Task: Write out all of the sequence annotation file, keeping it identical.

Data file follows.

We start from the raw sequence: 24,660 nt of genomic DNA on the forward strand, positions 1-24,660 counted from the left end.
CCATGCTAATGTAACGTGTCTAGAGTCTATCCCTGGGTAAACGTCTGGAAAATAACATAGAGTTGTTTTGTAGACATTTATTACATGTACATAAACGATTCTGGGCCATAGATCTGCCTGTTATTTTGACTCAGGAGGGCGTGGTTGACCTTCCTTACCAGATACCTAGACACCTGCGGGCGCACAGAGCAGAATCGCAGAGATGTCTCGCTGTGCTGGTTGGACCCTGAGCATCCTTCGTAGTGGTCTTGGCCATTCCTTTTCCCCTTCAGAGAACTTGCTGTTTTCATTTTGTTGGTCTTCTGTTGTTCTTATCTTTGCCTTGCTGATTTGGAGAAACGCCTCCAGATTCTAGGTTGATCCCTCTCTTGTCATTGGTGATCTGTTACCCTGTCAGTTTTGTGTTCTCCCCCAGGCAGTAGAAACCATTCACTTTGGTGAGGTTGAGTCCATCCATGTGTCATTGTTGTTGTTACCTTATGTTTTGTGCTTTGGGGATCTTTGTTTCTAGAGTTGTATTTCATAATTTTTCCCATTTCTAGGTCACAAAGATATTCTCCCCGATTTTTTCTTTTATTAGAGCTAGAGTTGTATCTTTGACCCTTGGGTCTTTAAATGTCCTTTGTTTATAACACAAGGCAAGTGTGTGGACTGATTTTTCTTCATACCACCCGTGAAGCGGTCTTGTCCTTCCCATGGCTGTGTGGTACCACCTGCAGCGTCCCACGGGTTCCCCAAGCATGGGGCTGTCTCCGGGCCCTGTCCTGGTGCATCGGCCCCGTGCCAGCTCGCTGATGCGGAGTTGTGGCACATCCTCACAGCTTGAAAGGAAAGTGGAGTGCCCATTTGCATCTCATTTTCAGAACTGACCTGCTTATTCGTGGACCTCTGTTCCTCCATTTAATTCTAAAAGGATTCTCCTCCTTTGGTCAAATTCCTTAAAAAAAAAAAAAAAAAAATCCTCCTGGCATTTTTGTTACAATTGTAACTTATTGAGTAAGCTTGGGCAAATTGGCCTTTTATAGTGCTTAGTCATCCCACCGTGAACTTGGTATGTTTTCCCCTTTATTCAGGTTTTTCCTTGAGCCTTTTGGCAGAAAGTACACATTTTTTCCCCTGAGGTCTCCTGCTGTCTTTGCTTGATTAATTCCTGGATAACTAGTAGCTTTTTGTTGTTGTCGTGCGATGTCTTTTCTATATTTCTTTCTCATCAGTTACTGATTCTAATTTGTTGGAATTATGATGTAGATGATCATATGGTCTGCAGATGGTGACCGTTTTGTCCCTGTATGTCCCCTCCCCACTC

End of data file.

We start from the raw sequence: 24,660 nt of genomic DNA on the forward strand, positions 1-24,660 counted from the left end.
CCATGCTAATGTAACGTGTCTAGAGTCTATCCCTGGGTAAACGTCTGGAAAATAACATAGAGTTGTTTTGTAGACATTTATTACATGTACATAAACGATTCTGGGCCATAGATCTGCCTGTTATTTTGACTCAGGAGGGCGTGGTTGACCTTCCTTACCAGATACCTAGACACCTGCGGGCGCACAGAGCAGAATCGCAGAGATGTCTCGCTGTGCTGGTTGGACCCTGAGCATCCTTCGTAGTGGTCTTGGCCATTCCTTTTCCCCTTCAGAGAACTTGCTGTTTTCATTTTGTTGGTCTTCTGTTGTTCTTATCTTTGCCTTGCTGATTTGGAGAAACGCCTCCAGATTCTAGGTTGATCCCTCTCTTGTCATTGGTGATCTGTTACCCTGTCAGTTTTGTGTTCTCCCCCAGGCAGTAGAAACCATTCACTTTGGTGAGGTTGAGTCCATCCATGTGTCATTGTTGTTGTTACCTTATGTTTTGTGCTTTGGGGATCTTTGTTTCTAGAGTTGTATTTCATAATTTTTCCCATTTCTAGGTCACAAAGATATTCTCCCCGATTTTTTCTTTTATTAGAGCTAGAGTTGTATCTTTGACCCTTGGGTCTTTAAATGTCCTTTGTTTATAACACAAGGCAAGTGTGTGGACTGATTTTTCTTCATACCACCCGTGAAGCGGTCTTGTCCTTCCCATGGCTGTGTGGTACCACCTGCAGCGTCCCACGGGTTCCCCAAGCATGGGGCTGTCTCCGGGCCCTGTCCTGGTGCATCGGCCCCGTGCCAGCTCGCTGATGCGGAGTTGTGGCACATCCTCACAGCTTGAAAGGAAAGTGGAGTGCCCATTTGCATCTCATTTTCAGAACTGACCTGCTTATTCGTGGACCTCTGTTCCTCCATTTAATTCTAAAAGGATTCTCCTCCTTTGGTCAAATTCCTTAAAAAAAAAAAAAAAAAAATCCTCCTGGCATTTTTGTTACAATTGTAACTTATTGAGTAAGCTTGGGCAAATTGGCCTTTTATAGTGCTTAGTCATCCCACCGTGAACTTGGTATGTTTTCCCCTTTATTCAGGTTTTTCCTTGAGCCTTTTGGCAGAAAGTACACATTTTTTCCCCTGAGGTCTCCTGCTGTCTTTGCTTGATTAATTCCTGGATAACTAGTAGCTTTTTGTTGTTGTCGTGCGATGTCTTTTCTATATTTCTTTCTCATCAGTTACTGATTCTAATTTGTTGGAATTATGATGTAGATGATCATATGGTCTGCAGATGGTGACCGTTTTGTCCCTGTATGTCCCCTCCCCACTC